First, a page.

Miniature versions of Half-Dome perch over the palm-spangled tropical slopes of Ilha Grande as they tumble down into the cerise waters of Bahia Angra dos Reis where green meets blue, granite islands evoke Penobscot Bay on tropical steroids, and fishing villages recall the Mediterranean Coast before Cannes became famous.
This region is a uniquely Brazilian blend of lushness and grandeur -- and it's being taken care of so far.
But a few miles out in the bay, and across on the mainland, lurk stark reminders of how fragile this island -- even protected as it is as a National Park -- and its surroundings on Brazil's Costa Verde are. In the midst of bay sit two off-shore oil rigs -- not, we are assured, searching for crude, but merely parked in the quiet waters for repairs. But across the waters on the mainland squats the main Petrobraz oil import terminal, recklessly located here in this pristine marine channel under the military regime of the 1960's. And a few miles down the coast sit Brazil's only experiments with nuclear power -- the Angra nuclear complex, whose safety record is somewhat sketchy and therefore scary. Both are grim reminders of the price this nation paid in the 1970's, when the first oil embargo drove its economy into a decade long tail-spin, one from which some Brazilian families and communities have never recovered.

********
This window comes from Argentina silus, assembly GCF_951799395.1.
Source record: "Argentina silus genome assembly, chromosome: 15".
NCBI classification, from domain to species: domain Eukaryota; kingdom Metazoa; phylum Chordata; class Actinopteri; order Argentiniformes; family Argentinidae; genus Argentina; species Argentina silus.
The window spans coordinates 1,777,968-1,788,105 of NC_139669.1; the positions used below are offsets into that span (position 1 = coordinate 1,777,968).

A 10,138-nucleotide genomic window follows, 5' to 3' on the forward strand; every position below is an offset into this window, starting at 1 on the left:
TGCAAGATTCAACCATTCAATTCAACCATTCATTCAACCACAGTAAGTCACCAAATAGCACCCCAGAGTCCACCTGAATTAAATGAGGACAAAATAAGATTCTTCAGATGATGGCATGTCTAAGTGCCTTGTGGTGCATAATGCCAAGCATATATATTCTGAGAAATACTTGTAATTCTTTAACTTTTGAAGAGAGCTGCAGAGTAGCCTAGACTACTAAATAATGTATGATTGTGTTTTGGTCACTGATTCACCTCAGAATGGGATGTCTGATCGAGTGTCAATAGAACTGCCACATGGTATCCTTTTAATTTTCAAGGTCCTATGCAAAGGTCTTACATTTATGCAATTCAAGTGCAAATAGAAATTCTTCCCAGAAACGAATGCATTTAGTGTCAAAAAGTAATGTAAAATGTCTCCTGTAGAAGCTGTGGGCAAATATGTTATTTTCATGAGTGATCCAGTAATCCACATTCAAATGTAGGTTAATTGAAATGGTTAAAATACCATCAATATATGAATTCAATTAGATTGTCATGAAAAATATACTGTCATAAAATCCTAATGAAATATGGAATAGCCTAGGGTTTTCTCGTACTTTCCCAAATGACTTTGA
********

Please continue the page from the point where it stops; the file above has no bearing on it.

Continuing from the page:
Brazil has focused strategically on energy independence ever since -- and today it is basically there, thanks both to significantly expanded domestic oil production -- mostly off-shore -- and the world's second largest bio-fuels program, harnessing ethanol from sugar-cane, about a half million barrels a day worth.
This all took a major national commitment, not only to producing the ethanol (which has a much more favorable carbon and environmental footprint than US sugar cane ethanol) but also ensuring that the nation's auto fleet and distribution system were set up for non-petroleum based fuels.
So among the BRICS nations -- the emerging powerhouses of Brazil, Russia, India, China and South Africa -- Russia is a major oil exporter and Brazil in balance. That leaves India, China and South Africa at the mercy of oil prices and industrial world laziness in failing to follow the Brazilian example and take energy independence seriously for the last 40 years.
Our collective dependence on oil remains, as it was back then, a fundamental threat to our economies, our security, and the very lands and waters upon which we depend and which we love. Brazil has done its part -- when will the rest of us join?
A veteran leader in the environmental movement, Carl Pope is the former executive director and chairman of the Sierra Club. Mr. Pope is co-author -- along with Paul Rauber -- of Strategic Ignorance: Why the Bush Administration Is Recklessly Destroying a Century of Environmental Progress, which the New York Review of Books called "a splendidly fierce book."
Follow Carl Pope on Twitter: www.twitter.com/CarlPope